Of course I can't be much of a React developer if I can't do web development, so naturally I've picked this up by osmosis over the years and while my eye for web design may not always be on point, the techniques required to implement designs do not elude me. (I've used anything from pagination and lazy loading to transitions and web2.0 effects professionally and for personal projects.)
Ruby & Selenium
Alongside my professional development there has always been a need to have automated browser tests and while I've seen plenty of libraries and shortcuts for doing this, there is nothing like coding it yourself and having your own framework to really get control of things. I've had Selenium talking to Chrome, running a bunch of routine tests and firing off the results to TestRail each time a build comes from Jenkins in 2 different companies.
I wouldn't be much of a developer if I couldn't use databases too. I regularly produce various scales and complexities of database integration for Java systems (predominantly JDBC and Hibernate based) and have overcome performance issues with long running or large queries/views.
Although I don't get to do a lot of it these days, I've done my fair share of continuous delivery and integration. Anything from packaging up an entire enterprise solution into an RPM for each of the 4 distributed servers it ran on to simply ensuring my own personal software releases are as painless as possible.
It goes without saying that I glue all of these commands and method calls together in various IDEs but predominantly I've used Visual Studio, Eclipse & Netbeans over the years (with the odd Notepad++ window open beside them).
Tomcat & JBoss
While I personally prefer runtimes and executables, I have of course been exposed to application server development including various configuration of Tomcat 8+, JBoss EAP & JBoss AS.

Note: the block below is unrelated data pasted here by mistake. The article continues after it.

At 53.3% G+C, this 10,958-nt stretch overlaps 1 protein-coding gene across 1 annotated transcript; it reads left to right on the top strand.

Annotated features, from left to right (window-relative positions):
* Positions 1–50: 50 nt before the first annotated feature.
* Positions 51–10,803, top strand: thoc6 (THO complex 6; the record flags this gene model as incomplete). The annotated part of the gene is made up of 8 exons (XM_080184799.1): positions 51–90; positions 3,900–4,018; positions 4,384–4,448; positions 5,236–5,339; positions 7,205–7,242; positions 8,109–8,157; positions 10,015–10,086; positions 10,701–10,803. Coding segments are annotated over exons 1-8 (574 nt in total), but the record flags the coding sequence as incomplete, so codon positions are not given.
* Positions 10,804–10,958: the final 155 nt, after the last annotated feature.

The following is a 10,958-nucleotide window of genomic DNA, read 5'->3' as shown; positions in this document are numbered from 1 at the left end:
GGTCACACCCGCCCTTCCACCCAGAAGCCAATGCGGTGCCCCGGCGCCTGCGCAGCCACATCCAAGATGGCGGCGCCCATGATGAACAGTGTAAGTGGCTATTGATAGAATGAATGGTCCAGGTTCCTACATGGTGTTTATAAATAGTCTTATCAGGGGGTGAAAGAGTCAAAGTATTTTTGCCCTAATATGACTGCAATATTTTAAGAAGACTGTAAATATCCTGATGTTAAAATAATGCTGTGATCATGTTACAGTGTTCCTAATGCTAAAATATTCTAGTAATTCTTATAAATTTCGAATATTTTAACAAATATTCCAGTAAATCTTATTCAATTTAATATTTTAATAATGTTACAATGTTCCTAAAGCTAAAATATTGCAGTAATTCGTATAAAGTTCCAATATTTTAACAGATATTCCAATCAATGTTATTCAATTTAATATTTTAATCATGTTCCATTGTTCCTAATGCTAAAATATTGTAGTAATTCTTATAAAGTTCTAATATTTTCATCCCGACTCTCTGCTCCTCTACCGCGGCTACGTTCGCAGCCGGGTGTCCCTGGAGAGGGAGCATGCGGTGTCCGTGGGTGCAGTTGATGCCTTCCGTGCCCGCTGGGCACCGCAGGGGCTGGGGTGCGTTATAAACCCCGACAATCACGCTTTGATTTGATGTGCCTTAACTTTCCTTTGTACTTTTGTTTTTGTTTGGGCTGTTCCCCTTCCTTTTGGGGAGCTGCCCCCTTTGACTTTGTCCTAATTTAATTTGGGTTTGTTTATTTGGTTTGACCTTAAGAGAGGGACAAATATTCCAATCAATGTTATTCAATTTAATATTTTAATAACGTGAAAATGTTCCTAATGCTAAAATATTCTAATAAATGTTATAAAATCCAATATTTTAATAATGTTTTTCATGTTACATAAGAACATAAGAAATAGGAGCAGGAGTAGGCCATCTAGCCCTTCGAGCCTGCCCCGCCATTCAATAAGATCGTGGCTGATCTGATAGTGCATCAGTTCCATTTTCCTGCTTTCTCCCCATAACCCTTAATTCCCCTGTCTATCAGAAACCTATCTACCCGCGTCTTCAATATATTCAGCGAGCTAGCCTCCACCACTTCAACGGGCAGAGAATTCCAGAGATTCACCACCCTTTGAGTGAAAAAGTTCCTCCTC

The Games Factory
I can't really start the page off saying I've been making redistributable software for 21 years then say I started coding at age 12 (only 17 years ago); The Games Factory was a visual programming environment that taught me many of the core principles of content creation and game design even before learning an actual programming language 4 years later. (The Games Factory can be thought of as an amalgamation of Flash, PowerPoint and Excel.)
My philosophy
Virtually everything I program (including this website) is hand crafted/coded because I learnt early on not to take shortcuts, use templates or copy & paste code snippets. This approach has allowed me to excel in my profession and ensure reliability in my work as well as consistency in my APIs and user interfaces.

I am a big supporter of "comment driven development" (CDD) which derives from business driven development (BDD) whilst also naturally resulting in documented code after the solution is fleshed out. This also helps drive the need for a requirement to begin with clear business-oriented acceptance criteria as these serve as the basis for the CDD structure before implementation.

While the CDD example below is trivial, this approach has saved significant headaches in the past when it comes to more complicated procedures and algorithms: